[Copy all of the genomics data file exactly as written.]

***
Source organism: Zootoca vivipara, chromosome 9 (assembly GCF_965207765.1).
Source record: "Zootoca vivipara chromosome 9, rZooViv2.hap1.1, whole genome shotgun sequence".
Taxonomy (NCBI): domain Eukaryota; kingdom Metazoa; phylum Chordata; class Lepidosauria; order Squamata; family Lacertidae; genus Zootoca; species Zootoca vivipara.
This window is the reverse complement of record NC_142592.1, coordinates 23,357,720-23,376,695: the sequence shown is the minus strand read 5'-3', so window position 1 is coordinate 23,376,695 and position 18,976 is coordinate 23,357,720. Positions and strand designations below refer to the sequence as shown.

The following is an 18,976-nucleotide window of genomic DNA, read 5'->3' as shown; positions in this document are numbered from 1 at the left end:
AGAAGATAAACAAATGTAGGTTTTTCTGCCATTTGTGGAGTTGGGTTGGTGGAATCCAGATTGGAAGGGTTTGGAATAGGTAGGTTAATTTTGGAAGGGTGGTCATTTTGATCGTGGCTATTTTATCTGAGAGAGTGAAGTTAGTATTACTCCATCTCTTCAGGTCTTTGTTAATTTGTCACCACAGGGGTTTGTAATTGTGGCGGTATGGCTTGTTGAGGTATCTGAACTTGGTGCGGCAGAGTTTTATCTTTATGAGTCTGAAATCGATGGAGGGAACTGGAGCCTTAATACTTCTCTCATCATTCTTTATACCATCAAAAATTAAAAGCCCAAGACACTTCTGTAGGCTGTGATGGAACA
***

Source organism: Zootoca vivipara, chromosome 9 (assembly GCF_965207765.1).
Source record: "Zootoca vivipara chromosome 9, rZooViv2.hap1.1, whole genome shotgun sequence".
Taxonomy (NCBI): domain Eukaryota; kingdom Metazoa; phylum Chordata; class Lepidosauria; order Squamata; family Lacertidae; genus Zootoca; species Zootoca vivipara.
This window is the reverse complement of record NC_142592.1, coordinates 23,357,720-23,376,695: the sequence shown is the minus strand read 5'-3', so window position 1 is coordinate 23,376,695 and position 18,976 is coordinate 23,357,720. Positions and strand designations below refer to the sequence as shown.

The following is an 18,976-nucleotide window of genomic DNA, read 5'->3' as shown; positions in this document are numbered from 1 at the left end:
AGAAGATAAACAAATGTAGGTTTTTCTGCCATTTGTGGAGTTGGGTTGGTGGAATCCAGATTGGAAGGGTTTGGAATAGGTAGGTTAATTTTGGAAGGGTGGTCATTTTGATCGTGGCTATTTTATCTGAGAGAGTGAAGTTAGTATTACTCCATCTCTTCAGGTCTTTGTTAATTTGTCACCACAGGGGTTTGTAATTGTGGCGGTATGGCTTGTTGAGGTATCTGAACTTGGTGCGGCAGAGTTTTATCTTTATGAGTCTGAAATCGATGGAGGGAACTGGAGCCTTAATACTTCTCTCATCATTCTTTATACCATCAAAAATTAAAAGCCCAAGACACTTCTGTAGGCTGTGATGGAACA